December 22, 2008
US imports of hogs and pigs from Canada in the latest three weeks have averaged about 98,000 head below a year ago, a drop of about 42 percent from the record numbers in 2007.
After starting the year strong with gains through most of April, imports began declining. The year-on-year reductions have been magnified since late summer, and during the latest 13-week period, live swine imports are down by nearly one-third.
Record high feed costs earlier in the year, a sow buyout program initiated by the Canadian government last spring to help its producers, and reaction to the US mandatory country of origin labelling law, known as COOL, have caused production in Canada to decline.
If the lower trend for imports continues into 2009, US packers could have around 3.0 million fewer hogs of Canadian origin for slaughter. In 2007, imports totalled slightly over 10.0 million head. The 2008 total is projected to be around 9.1 million.
Factors that could affect imports of live swine from Canada in 2009 include cheaper grain prices and feed costs compared with a year ago, swings in exchange rates, expected growth in Canadian slaughter capacity, and how both the US and Canadian pork industries cope with the COOL regulations, industry analysts said.
Feeder pigs make up the majority of the swine imports. Through the week-ended December 13, feeder pigs account for nearly 75% of the 2008 total. Since it takes about 5 months for the feeder pigs to reach slaughter weight, second quarter 2009 hog supplies are expected to reflect this autumn's smaller imports.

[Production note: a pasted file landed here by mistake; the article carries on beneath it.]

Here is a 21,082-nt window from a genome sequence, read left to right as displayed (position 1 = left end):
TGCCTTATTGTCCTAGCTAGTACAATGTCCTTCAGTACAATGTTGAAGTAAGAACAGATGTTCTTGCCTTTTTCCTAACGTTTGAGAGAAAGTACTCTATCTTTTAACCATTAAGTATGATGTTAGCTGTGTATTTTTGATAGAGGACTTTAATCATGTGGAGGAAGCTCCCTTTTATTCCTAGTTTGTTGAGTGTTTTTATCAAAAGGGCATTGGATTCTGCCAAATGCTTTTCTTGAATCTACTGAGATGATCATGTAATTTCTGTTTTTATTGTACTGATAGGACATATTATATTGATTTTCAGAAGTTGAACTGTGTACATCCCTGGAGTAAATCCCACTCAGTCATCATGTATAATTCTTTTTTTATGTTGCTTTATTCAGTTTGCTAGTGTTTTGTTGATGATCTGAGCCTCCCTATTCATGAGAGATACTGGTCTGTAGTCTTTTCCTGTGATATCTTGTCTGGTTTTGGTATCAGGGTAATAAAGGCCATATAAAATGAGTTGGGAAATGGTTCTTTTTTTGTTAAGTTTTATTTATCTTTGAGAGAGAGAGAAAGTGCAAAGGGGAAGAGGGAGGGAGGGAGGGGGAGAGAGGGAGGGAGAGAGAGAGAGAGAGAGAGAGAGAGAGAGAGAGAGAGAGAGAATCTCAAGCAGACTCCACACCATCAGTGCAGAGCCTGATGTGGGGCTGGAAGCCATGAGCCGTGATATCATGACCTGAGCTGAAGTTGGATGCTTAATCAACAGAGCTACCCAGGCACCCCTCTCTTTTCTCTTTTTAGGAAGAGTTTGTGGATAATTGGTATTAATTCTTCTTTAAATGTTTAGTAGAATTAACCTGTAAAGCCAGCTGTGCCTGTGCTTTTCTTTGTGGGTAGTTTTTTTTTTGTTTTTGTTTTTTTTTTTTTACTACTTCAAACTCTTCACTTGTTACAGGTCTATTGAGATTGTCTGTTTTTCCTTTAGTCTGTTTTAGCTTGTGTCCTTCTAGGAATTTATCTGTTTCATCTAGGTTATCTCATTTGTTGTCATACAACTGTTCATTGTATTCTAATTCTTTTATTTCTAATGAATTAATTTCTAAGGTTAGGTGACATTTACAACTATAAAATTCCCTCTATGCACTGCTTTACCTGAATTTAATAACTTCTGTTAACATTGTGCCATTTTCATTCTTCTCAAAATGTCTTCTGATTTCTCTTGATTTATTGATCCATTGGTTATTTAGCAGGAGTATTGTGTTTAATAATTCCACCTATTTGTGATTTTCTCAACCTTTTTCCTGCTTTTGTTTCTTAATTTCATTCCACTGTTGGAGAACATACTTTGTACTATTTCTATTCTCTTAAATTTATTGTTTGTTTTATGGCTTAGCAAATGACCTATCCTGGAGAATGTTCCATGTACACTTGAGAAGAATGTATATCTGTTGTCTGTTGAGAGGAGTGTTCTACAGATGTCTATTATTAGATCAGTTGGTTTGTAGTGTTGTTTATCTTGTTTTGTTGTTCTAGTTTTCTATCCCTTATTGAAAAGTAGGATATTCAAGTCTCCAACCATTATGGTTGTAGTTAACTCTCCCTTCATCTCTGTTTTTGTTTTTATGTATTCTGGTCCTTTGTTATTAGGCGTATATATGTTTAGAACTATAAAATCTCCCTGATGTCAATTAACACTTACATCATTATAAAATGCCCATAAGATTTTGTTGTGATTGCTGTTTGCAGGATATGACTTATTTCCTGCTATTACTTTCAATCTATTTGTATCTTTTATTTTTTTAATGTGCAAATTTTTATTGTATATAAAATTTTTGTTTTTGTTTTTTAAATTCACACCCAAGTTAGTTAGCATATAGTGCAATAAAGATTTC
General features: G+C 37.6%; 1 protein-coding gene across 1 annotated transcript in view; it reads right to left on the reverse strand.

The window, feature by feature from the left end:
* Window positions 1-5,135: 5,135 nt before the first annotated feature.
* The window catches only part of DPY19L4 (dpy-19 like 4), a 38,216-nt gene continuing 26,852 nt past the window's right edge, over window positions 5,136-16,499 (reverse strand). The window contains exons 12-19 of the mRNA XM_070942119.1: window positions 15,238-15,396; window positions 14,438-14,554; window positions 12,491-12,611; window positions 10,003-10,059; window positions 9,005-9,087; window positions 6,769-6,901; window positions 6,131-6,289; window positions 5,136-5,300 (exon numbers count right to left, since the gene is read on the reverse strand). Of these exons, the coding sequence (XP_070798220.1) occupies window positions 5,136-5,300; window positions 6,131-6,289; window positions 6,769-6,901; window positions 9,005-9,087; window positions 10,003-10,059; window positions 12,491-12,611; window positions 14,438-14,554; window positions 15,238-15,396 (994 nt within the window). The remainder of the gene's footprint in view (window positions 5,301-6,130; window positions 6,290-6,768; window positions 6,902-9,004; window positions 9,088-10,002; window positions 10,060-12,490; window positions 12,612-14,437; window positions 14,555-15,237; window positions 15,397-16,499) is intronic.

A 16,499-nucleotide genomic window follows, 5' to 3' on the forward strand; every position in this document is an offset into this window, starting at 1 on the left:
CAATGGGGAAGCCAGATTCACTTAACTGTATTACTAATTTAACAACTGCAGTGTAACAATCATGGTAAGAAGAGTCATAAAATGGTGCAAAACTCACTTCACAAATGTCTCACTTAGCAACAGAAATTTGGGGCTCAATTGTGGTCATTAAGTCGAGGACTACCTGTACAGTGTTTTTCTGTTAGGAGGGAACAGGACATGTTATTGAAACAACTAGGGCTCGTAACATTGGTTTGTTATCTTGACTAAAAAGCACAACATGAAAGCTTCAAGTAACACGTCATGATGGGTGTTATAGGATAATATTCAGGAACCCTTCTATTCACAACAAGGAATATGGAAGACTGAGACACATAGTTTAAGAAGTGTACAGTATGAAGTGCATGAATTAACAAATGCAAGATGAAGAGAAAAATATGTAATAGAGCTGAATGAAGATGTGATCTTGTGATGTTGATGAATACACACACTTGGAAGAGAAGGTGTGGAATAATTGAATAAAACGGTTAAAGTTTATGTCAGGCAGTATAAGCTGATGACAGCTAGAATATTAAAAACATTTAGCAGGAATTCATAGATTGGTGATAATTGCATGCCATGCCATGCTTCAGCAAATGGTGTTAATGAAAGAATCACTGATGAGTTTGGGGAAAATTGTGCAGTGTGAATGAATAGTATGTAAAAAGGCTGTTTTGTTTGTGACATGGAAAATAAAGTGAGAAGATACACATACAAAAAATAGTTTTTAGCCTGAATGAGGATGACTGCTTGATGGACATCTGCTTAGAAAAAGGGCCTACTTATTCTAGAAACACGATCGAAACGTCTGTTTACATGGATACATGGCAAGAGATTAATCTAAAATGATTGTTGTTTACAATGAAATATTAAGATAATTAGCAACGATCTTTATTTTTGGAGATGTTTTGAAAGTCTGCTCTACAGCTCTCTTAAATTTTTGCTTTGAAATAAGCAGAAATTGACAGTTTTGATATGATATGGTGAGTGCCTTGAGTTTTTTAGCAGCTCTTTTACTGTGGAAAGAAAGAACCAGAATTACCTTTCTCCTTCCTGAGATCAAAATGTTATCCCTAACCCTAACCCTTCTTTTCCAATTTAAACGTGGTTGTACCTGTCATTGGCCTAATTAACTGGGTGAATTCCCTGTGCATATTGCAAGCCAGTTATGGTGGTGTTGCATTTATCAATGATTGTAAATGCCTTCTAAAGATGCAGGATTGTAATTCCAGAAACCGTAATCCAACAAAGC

Since Canadian imports have made up 10 percent of US slaughter supplies in the past two years, each 10 percent drop in imports means about 1 percent less in total slaughter.
In other news this week, a winter storm swept across the Midwest with heavy snow in some areas and freezing rain in others, causing slowed transportation for livestock and meat trucks. Analysts and livestock dealers said a downward revision is likely for Friday's hog slaughter estimate on Monday. The US Department of Agriculture's estimate for Friday was 421,000 head, but the actual figure may be a few to several thousand below that figure, analysts said.
Last week's cattle slaughter was estimated at 592,000 head, compared with 607,000 a week ago and 659,000 a year ago. Year-to-date cattle slaughter is down 0.4 percent from a year ago.
The week's hog slaughter estimate was 2.379 million head, compared with 2.335 million a week ago and 2.470 million a year ago. Year-to-date slaughter is up 6.1 percent.
The USDA estimated total beef, pork and lamb production for the week at 952.8 million pounds. Previous week's output was 954.2 million pounds, and the year-ago figure was 1.018 billion pounds. Year-to-date combined meat output is up 2.5%.
Broiler/fryer slaughter this week was estimated at 154.189 million head, compared with 158.061 million a week ago and 174.400 million a year ago.